- New analysis shows emergency readmissions rose by a fifth since 2012/13
- Over 500,000 cases recorded in 2016/17
- 1 in every 5 emergency readmissions take place in the first 48 hours
As part of a broader investigation into people’s experiences of leaving hospital, Healthwatch England is today publishing new analysis of NHS emergency readmissions data.
An emergency readmission is defined by the NHS as anyone who has to return to hospital for unplanned further treatment within 30 days of having left. This covers unforeseen readmissions, such as people receiving chemotherapy having to be readmitted because of side effects. It also covers cases where people have been discharged too early or without the right social care support in place.
When Healthwatch went looking into the data to see what it could tell us about people’s experiences of being discharge from hospital, we found that no complete national dataset has been published on this since December 2013.
Healthwatch England asked hospital trusts across England for a day-by-day breakdown of their emergency readmissions data for each of the last five financial years and found the following:
- In 2016/17 there were 529,318 emergency readmissions reported by 84 hospital trusts
- Between 2012/13 – 2016/17 the number of emergency readmissions rose by 22.8% (compared with a 9.3% rise in overall admissions)
- The numbers of emergency readmissions within 24 hours rose even faster with a 29.2% increase
- The number readmitted within 48 hours account for 1 in 5 of the overall total (21.6%)
Whilst not every emergency readmission is the result of a poorly managed discharge, such a high proportion of people returning to hospital within a short period raises important questions, such as:
- Was the decision to discharge appropriate?
- Was the correct care support provided to enable the person to recuperate?
- Have avoidable emergency readmissions led to trusts changing processes and procedure in order to avoid such circumstances in the future?
Although the number of people experiencing an emergency readmission is comparatively small when we consider the huge numbers of hospital inpatients treated each year, it is important to remember the impact it has on people when discharge processes don’t go according to plan. In our 2015 report ‘Safely home’ and our updated briefing, published in early October, we heard from thousands of people who told us how incredibly distressing it had been for them and their families when they didn’t get the support they needed to help them after leaving hospital.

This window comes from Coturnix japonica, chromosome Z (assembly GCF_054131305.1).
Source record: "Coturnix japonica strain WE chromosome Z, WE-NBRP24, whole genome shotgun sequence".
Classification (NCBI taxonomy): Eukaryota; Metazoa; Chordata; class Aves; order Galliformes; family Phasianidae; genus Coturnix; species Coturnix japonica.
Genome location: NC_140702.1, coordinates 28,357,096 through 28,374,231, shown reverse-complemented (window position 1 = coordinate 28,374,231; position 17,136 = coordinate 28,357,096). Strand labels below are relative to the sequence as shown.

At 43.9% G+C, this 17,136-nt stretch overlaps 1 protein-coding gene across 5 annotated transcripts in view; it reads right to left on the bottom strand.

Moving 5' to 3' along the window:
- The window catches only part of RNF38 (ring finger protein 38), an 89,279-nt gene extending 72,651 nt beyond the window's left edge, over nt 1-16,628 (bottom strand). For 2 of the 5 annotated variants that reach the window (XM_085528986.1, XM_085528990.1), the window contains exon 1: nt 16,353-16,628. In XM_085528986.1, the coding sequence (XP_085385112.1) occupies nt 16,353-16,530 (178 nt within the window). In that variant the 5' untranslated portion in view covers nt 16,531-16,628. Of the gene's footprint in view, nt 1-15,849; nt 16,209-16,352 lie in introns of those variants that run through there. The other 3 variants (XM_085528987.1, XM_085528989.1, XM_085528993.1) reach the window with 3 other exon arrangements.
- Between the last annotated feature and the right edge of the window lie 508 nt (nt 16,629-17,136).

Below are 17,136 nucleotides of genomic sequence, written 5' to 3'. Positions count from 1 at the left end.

Reducing inappropriate emergency readmissions also needs to be a priority for the health and care sector, as each case adds additional burden to system which is struggling to free up beds.
Healthwatch is therefore calling for emergency readmissions data to be used alongside other more widely used datasets, such as delayed transfers of care (DTOC), to establish a broader understanding of how well health and social care services are doing in getting people out of hospital safely.
Imelda Redmond, National Director of Healthwatch England, said:
“We know that keeping people in hospital for longer than medically necessary is bad both for individuals and the NHS as a whole. So it’s absolutely right that doctors, nurses and care staff are doing their best to get people home as quickly and safely as possible.
“With health and care services being expected to each free up 1,250 beds through reducing delayed discharges, it is vital that these services also watch what is happening to the people being sent home from hospital. We are therefore calling for emergency readmissions data to be used alongside other datasets, such as delayed transfers of care, to establish a broader understanding of how well health and social care services are doing in getting people out of hospital safely.
“Our initial analysis raises some big questions, and it’s clear that health and care leaders need to take a closer look at why people are returning to hospital so quickly.
“There will always be unforeseen circumstances which result in people’s recovery not going according to plan. However, a better understanding of emergency readmissions will help identify potential trends and address the underlying reasons why things go wrong.”